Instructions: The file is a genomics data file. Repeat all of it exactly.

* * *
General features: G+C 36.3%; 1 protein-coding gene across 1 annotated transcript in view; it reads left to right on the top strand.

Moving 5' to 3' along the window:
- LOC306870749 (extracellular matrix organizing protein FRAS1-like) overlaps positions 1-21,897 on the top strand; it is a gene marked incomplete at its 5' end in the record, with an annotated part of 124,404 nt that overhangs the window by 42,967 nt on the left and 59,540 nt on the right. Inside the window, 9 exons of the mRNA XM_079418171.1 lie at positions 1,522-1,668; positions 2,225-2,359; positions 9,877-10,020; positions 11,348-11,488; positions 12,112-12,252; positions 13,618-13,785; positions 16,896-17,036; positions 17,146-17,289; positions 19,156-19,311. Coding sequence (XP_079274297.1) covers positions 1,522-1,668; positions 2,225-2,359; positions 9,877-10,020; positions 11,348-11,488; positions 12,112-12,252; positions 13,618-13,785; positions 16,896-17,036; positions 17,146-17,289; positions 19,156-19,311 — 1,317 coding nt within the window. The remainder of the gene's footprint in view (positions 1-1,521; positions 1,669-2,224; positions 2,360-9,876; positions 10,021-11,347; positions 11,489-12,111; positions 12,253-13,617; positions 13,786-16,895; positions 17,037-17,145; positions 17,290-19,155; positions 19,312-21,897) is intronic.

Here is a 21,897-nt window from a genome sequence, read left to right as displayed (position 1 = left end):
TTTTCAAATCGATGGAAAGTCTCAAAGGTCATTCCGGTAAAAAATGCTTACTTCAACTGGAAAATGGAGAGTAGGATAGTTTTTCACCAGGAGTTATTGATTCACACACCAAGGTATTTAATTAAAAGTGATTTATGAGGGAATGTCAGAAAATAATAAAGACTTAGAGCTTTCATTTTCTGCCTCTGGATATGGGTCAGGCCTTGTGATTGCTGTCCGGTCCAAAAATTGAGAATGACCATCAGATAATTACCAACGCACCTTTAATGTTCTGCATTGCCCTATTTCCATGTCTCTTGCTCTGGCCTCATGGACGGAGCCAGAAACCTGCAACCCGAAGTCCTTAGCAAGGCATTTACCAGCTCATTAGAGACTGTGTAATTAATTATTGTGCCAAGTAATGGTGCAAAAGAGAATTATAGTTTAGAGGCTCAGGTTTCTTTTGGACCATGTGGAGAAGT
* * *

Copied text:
General features: G+C 36.3%; 1 protein-coding gene across 1 annotated transcript in view; it reads left to right on the top strand.

Moving 5' to 3' along the window:
- LOC306870749 (extracellular matrix organizing protein FRAS1-like) overlaps positions 1-21,897 on the top strand; it is a gene marked incomplete at its 5' end in the record, with an annotated part of 124,404 nt that overhangs the window by 42,967 nt on the left and 59,540 nt on the right. Inside the window, 9 exons of the mRNA XM_079418171.1 lie at positions 1,522-1,668; positions 2,225-2,359; positions 9,877-10,020; positions 11,348-11,488; positions 12,112-12,252; positions 13,618-13,785; positions 16,896-17,036; positions 17,146-17,289; positions 19,156-19,311. Coding sequence (XP_079274297.1) covers positions 1,522-1,668; positions 2,225-2,359; positions 9,877-10,020; positions 11,348-11,488; positions 12,112-12,252; positions 13,618-13,785; positions 16,896-17,036; positions 17,146-17,289; positions 19,156-19,311 — 1,317 coding nt within the window. The remainder of the gene's footprint in view (positions 1-1,521; positions 1,669-2,224; positions 2,360-9,876; positions 10,021-11,347; positions 11,489-12,111; positions 12,253-13,617; positions 13,786-16,895; positions 17,037-17,145; positions 17,290-19,155; positions 19,312-21,897) is intronic.

Here is a 21,897-nt window from a genome sequence, read left to right as displayed (position 1 = left end):
TTTTCAAATCGATGGAAAGTCTCAAAGGTCATTCCGGTAAAAAATGCTTACTTCAACTGGAAAATGGAGAGTAGGATAGTTTTTCACCAGGAGTTATTGATTCACACACCAAGGTATTTAATTAAAAGTGATTTATGAGGGAATGTCAGAAAATAATAAAGACTTAGAGCTTTCATTTTCTGCCTCTGGATATGGGTCAGGCCTTGTGATTGCTGTCCGGTCCAAAAATTGAGAATGACCATCAGATAATTACCAACGCACCTTTAATGTTCTGCATTGCCCTATTTCCATGTCTCTTGCTCTGGCCTCATGGACGGAGCCAGAAACCTGCAACCCGAAGTCCTTAGCAAGGCATTTACCAGCTCATTAGAGACTGTGTAATTAATTATTGTGCCAAGTAATGGTGCAAAAGAGAATTATAGTTTAGAGGCTCAGGTTTCTTTTGGACCATGTGGAGAAGT